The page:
National Reconciliation Week is this week, and the theme ‘Don’t Keep History a Mystery’ highlights the importance of all Australians exploring our past, learning more about Aboriginal and Torres Strait Islander histories and cultures, and developing a deeper understanding of our national story.

Reitai Minogue, national manager for the Lighthouse Hospital Project, said, ‘Closing the heart health gap between Indigenous and non-Indigenous Australians requires understanding why many Aboriginal and Torres Strait Islander patients have a distrust of hospitals.

‘Historic experiences such as racism, miscommunication and mistreatment have influenced the level of distrust, which is reflected in the fact that Aboriginal and Torres Strait Islander patients are five times more likely to leave hospital against medical advice.’

The Lighthouse Hospital Project, a federally funded joint program by the AHHA and the Heart Foundation, is working with 18 hospitals around the nation to transform the experience of healthcare for Indigenous patients by trying to make their environments more culturally safe.

Examples of positive changes include improving the hospital environment with local artwork, bush gardens and cultural spaces for family, and expanding and better supporting the Aboriginal workforce. Hospitals are developing stronger links with Aboriginal Medical Services; this means discharges are better planned, so patients are more likely to access follow up appointments, take ongoing medication and use cardiac rehabilitation services.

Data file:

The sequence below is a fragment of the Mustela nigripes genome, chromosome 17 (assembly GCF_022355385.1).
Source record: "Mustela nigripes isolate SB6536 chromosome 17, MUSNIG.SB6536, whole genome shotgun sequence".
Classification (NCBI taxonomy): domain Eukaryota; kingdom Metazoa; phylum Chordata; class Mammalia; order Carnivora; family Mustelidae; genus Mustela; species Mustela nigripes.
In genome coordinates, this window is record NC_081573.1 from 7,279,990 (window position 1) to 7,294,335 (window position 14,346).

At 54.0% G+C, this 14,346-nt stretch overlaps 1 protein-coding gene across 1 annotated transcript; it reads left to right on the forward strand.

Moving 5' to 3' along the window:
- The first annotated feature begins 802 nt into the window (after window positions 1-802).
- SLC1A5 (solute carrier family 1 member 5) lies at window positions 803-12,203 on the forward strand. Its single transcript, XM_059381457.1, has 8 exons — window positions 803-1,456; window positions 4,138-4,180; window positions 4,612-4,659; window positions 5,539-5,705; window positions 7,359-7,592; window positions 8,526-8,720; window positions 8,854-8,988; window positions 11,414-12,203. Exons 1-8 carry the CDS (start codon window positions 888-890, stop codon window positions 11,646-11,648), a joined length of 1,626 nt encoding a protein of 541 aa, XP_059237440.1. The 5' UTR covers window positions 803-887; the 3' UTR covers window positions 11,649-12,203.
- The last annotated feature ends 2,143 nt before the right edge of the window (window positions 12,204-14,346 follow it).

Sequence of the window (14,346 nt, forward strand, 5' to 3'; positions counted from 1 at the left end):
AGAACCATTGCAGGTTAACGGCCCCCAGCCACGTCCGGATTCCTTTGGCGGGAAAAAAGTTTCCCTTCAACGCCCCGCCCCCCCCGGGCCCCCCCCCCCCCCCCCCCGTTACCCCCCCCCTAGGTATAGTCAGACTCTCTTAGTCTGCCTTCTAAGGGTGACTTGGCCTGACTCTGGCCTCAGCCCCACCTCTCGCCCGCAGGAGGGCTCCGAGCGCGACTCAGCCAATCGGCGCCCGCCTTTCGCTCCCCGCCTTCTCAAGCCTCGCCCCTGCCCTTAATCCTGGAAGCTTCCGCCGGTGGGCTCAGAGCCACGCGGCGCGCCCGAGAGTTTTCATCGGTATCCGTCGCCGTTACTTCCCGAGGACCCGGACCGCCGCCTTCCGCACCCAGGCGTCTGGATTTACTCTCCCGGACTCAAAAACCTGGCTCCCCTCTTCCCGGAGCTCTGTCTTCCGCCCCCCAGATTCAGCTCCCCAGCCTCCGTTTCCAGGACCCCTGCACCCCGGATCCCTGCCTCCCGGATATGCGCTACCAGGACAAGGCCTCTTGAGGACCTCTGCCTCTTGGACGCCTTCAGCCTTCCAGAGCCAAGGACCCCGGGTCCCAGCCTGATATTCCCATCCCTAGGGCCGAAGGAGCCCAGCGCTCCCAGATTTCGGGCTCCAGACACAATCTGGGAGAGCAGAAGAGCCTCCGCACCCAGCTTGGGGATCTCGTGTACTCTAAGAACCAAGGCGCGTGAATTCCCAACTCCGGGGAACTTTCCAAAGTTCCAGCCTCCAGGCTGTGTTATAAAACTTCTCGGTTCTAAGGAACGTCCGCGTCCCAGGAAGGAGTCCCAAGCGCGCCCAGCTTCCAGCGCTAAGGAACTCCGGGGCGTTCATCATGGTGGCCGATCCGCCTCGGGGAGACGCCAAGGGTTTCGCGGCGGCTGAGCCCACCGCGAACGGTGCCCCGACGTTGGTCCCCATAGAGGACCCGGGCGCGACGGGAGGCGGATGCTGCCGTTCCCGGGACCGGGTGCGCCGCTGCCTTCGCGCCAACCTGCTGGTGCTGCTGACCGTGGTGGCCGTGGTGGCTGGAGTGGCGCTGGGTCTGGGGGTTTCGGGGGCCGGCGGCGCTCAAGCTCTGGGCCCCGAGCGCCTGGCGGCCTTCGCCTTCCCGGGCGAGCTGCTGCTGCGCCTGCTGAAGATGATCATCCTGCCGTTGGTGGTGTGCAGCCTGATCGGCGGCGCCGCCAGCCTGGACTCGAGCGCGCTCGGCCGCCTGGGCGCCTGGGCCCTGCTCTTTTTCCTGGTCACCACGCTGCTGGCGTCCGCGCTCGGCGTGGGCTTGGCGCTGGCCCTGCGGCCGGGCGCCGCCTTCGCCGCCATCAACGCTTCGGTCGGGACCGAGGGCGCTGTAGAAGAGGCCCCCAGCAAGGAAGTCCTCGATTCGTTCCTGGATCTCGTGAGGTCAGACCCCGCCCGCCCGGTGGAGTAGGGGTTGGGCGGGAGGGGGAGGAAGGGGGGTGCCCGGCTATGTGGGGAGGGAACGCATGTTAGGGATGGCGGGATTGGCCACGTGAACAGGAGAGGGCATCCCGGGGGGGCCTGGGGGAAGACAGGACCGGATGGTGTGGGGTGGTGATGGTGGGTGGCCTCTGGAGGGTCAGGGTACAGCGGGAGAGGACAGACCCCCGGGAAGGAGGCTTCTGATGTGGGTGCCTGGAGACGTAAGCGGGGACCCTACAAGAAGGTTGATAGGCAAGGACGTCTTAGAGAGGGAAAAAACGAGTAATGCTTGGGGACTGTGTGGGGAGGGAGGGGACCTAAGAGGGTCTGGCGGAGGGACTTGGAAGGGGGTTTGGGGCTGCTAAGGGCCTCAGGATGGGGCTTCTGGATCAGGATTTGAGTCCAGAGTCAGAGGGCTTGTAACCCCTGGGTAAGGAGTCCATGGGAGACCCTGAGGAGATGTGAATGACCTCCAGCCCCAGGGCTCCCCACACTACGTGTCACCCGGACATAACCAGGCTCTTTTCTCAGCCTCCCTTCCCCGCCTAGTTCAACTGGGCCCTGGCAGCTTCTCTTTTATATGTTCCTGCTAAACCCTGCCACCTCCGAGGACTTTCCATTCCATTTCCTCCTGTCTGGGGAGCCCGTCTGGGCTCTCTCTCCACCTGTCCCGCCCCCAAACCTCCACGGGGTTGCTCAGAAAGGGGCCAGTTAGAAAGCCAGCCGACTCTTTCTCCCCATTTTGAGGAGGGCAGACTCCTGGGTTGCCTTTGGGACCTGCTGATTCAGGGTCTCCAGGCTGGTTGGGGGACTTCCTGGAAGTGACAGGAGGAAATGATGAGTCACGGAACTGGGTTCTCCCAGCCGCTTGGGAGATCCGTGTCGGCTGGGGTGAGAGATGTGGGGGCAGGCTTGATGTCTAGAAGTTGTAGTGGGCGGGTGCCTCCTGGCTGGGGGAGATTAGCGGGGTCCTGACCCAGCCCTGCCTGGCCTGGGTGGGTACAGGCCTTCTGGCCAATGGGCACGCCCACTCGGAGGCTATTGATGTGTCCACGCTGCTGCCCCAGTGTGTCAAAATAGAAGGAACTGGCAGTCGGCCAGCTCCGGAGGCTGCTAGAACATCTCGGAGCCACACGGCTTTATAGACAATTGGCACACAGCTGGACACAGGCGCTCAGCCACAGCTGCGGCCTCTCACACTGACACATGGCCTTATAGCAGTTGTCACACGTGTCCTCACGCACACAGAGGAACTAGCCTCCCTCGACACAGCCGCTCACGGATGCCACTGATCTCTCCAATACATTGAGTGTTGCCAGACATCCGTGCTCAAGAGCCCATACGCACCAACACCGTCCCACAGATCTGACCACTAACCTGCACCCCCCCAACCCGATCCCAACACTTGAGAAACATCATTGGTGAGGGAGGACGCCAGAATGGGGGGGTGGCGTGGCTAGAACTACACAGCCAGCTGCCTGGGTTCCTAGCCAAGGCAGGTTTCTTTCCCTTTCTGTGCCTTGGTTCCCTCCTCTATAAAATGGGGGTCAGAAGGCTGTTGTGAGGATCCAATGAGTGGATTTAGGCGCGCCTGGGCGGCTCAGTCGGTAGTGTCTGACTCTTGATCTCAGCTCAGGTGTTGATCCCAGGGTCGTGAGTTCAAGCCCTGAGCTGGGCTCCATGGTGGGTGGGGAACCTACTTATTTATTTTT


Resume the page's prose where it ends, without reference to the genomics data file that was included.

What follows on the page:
About the Lighthouse Hospitals Project

The Lighthouse Hospitals Project is a joint initiative of AHHA and the Heart Foundation. The $10 million third phase of the Lighthouse Hospitals Project is funded by the Commonwealth Department of Health through the Indigenous Australians’ Health Program.

NSW: Coffs Harbour Health Campus, John Hunter Hospital, Liverpool Hospital, Orange Health Service and Tamworth Rural Referral Hospital.

NT: Royal Darwin Hospital.

Qld: Cairns and Hinterland Hospital and Health Service, Mount Isa Base Hospital, Princess Alexandra Hospital, Prince Charles Hospital and Townsville Hospital and Health Service.

SA: Flinders Medical Centre. Vic: Bairnsdale Regional Health Service.

WA: Broome Regional Health Campus, Fiona Stanley Hospital, Kalgoorlie Health Campus, Royal Perth Hospital and Sir Charles Gairdner Hospital.